private_key = file("${path.module}/prodxcloud-ec2-keypair-1.pem")

}
}
# remote exec end here

# Attaching security group
vpc_security_group_ids = [
aws_security_group.prodxcloud-SG.id
]
root_block_device {
delete_on_termination = false
volume_size = 50
volume_type = "gp2"
}
tags = {
Name = "prodxcloud-lab-1"
Environment = "DEV"
OS = "UBUNTU"
Managed = "PRODXCLOUD"
}

depends_on = [aws_security_group.prodxcloud-SG, aws_vpc.prodxcloud-vpc, aws_subnet.public_subnets]

//end
}

Data Source for AMI:

  • The data "aws_ami" "ubuntu" block fetches information about the latest Ubuntu AMI.
  • most_recent = true ensures that the most recent AMI is selected.
  • owners = ["xxxxxxxxxx"] specifies the owner of the AMI, which is Canonical (the organization behind Ubuntu).
  • The filter blocks define criteria to filter the AMIs:
  • The first filter selects AMIs with names that match the specified pattern (Ubuntu 20.04).
  • The second filter ensures the AMI uses hardware virtual machine (HVM) virtualization.
terraform init
terraform plan
terraform apply
A step-by-step guide for AWS EC2 provisioning using Terraform: Automating aws ec2 ubuntu AMIs using terraform aws_ami data source — Part 8 by Joel Wembo
A step-by-step guide for AWS EC2 provisioning using Terraform: Automating aws ec2 ubuntu AMIs using terraform aws_ami data source — Part 8

Good !!

Update: Once you are done with this tutorial, you might to check up a follow-up tutorial on the next part, A step-by-step guide for AWS EC2 provisioning using Terraform: EC2 Auto scaling using Terraform for high availability and resource optimization — Part 9

Conclusion

In conclusion, Terraform empowers you to streamline and automate the provisioning of AWS EC2 instances with Ubuntu AMIs. This approach offers several benefits: improved consistency and repeatability across deployments, reduced manual configuration errors, and easier infrastructure management at scale. With Terraform’s declarative configuration language and data sources like aws_ami, you can define your desired infrastructure state and let Terraform handle the creation and configuration of your EC2 instances efficiently.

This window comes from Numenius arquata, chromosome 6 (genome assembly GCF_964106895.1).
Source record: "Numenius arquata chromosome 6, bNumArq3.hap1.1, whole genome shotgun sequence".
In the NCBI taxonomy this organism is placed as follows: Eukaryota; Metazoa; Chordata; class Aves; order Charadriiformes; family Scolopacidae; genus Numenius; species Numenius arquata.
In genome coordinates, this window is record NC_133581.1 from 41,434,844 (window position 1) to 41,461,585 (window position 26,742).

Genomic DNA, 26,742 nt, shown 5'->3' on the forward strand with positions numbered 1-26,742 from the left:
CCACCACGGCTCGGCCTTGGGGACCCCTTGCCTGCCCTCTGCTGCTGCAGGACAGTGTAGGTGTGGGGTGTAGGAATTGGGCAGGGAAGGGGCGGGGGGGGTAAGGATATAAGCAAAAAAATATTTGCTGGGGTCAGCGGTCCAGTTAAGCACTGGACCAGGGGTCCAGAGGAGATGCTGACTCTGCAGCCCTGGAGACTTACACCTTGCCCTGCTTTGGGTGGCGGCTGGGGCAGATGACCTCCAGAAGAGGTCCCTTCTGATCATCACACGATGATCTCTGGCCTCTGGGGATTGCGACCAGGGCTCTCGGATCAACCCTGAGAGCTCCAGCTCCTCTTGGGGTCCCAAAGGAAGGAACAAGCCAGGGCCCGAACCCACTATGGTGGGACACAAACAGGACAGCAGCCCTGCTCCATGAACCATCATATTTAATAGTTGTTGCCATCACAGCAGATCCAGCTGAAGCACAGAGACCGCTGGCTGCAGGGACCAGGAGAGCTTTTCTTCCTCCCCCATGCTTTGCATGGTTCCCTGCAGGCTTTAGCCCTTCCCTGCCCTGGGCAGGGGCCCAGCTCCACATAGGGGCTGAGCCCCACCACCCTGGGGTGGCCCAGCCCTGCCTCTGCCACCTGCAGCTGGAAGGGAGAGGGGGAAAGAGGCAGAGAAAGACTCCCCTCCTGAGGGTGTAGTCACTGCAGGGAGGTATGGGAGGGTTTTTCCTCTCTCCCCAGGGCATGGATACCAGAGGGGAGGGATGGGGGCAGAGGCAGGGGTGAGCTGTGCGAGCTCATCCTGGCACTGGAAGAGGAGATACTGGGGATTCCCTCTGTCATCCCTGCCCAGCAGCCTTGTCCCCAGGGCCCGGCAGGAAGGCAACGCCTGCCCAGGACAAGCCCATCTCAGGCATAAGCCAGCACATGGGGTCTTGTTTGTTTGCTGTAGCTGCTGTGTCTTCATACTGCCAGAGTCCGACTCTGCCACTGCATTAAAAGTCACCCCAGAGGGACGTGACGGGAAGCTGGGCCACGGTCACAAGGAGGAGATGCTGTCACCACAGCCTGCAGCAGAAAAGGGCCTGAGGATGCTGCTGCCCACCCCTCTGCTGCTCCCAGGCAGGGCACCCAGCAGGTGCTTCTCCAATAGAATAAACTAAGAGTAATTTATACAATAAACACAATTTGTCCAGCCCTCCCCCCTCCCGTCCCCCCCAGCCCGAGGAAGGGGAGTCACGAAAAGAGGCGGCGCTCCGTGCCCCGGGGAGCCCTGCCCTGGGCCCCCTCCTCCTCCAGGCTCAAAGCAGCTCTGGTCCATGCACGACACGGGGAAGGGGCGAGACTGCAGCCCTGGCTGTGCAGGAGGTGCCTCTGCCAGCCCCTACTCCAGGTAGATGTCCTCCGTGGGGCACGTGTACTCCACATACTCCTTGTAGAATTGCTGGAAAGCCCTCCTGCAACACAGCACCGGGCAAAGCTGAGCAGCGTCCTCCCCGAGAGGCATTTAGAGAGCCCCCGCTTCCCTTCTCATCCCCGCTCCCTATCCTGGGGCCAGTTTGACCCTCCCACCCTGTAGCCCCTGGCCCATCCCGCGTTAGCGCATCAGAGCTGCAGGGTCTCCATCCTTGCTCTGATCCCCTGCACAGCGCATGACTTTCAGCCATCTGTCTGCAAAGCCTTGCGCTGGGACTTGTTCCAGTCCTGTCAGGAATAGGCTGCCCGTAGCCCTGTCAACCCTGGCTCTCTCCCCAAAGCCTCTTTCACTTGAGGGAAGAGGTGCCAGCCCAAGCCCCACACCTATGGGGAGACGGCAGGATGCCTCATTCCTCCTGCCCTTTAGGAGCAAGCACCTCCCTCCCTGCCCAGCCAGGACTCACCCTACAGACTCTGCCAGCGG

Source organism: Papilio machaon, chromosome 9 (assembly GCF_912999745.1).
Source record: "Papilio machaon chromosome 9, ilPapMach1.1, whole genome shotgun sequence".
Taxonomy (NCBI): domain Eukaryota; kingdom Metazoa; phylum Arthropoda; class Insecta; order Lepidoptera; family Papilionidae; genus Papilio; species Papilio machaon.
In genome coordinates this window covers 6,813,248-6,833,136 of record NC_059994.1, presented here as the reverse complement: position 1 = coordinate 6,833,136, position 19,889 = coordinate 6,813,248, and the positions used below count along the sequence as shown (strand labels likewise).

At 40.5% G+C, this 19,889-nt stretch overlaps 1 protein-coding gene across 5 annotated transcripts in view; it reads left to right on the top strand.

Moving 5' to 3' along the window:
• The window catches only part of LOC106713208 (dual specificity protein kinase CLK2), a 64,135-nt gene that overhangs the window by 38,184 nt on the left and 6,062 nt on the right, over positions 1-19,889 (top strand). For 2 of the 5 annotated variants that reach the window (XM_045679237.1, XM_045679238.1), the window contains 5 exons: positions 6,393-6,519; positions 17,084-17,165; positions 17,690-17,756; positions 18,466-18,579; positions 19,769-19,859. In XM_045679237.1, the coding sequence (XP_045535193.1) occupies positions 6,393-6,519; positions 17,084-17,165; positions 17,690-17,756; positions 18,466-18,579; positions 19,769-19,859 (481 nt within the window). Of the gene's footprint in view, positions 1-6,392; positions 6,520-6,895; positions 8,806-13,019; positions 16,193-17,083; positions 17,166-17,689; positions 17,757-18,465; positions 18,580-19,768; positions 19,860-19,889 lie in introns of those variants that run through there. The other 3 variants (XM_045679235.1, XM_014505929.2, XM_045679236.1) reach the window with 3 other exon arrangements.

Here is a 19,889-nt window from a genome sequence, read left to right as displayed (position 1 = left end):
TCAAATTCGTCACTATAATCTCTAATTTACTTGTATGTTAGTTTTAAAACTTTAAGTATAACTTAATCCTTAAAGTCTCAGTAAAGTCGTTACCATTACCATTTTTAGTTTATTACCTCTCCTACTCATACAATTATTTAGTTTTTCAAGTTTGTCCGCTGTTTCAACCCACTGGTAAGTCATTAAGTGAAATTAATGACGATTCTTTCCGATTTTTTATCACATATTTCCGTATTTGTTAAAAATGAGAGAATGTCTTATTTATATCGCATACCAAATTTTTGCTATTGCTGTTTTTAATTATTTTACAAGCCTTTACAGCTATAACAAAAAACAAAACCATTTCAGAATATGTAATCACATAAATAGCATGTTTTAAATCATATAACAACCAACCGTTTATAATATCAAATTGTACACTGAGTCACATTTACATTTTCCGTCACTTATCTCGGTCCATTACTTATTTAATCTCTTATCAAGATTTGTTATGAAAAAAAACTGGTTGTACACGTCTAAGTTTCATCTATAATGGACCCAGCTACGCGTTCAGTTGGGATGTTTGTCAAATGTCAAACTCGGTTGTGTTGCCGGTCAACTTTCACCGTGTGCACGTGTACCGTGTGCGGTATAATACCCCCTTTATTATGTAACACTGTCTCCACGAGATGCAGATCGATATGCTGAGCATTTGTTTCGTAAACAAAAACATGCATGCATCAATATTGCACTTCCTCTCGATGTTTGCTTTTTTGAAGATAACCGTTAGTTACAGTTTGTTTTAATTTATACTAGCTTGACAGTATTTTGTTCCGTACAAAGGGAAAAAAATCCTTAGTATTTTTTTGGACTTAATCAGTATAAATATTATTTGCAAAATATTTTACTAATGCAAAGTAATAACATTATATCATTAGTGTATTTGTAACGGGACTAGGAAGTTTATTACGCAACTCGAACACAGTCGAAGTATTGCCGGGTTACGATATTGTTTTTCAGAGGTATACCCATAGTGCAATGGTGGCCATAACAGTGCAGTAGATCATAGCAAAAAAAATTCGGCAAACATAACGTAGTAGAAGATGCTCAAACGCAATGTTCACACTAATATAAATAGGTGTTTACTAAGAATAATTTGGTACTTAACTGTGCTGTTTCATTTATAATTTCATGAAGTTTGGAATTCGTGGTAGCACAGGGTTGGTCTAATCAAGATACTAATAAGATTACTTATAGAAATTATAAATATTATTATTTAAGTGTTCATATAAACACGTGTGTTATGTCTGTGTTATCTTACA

To enhance readability, this handbook is divided into chapters and split into parts. The first, part, “A step-by-step guide for AWS EC2 provisioning using Terraform: HA, ALB, VPC, and Route53 — Part 1”, and the second part “A step-by-step guide for AWS EC2 provisioning using Terraform: HA, CloudFront, WAF, and SSL Certificate — Part 2”, and “A step-by-step guide for AWS EC2 provisioning using Terraform: Cloud Cost Optimization, AWS EC2 Spot Instances — Part 3”, was covered in a separate article to keep the reading time manageable and ensure focused content. The next part or chapter will be published in the next post, upcoming in a few days, “A step-by-step guide for AWS EC2 provisioning using Terraform: VPC peering, VPN, Site-to-site Connection, tunnels ( multi-Cloud ) — Part 12“ and so much more !!

Thank you for Reading !! 🙌🏻, don’t forget to subscribe and give it a CLAP 👏, and if you found this article useful contact me or feel free to sponsor me to produce more public content. see me in the next article.🤘

About me

I am Joel Wembo, AWS certified cloud Solutions architect, Back-end developer, and AWS Community Builder, I‘m based in the Philippines 🇵🇭; and currently working at prodxcloud as a DevOps & Cloud Architect. I bring a powerful combination of expertise in cloud architecture, DevOps practices, and a deep understanding of high availability (HA) principles. I leverage my knowledge to create robust, scalable cloud applications using open-source tools for efficient enterprise deployments.

I’m looking to collaborate on AWS CDK, AWS SAM, DevOps CI/CD, Serverless Framework, CloudFormation, Terraform, Kubernetes, TypeScript, GitHub Actions, PostgreSQL, and Django.”

For more information about the author ( Joel O. Wembo ) visit:

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Joel Wembo

I am a Cloud Solutions Architect at prodxcloud. Expert in AWS, AWS CDK, EKS, Serverless Computing and Terraform. https://www.linkedin.com/in/joelotepawembo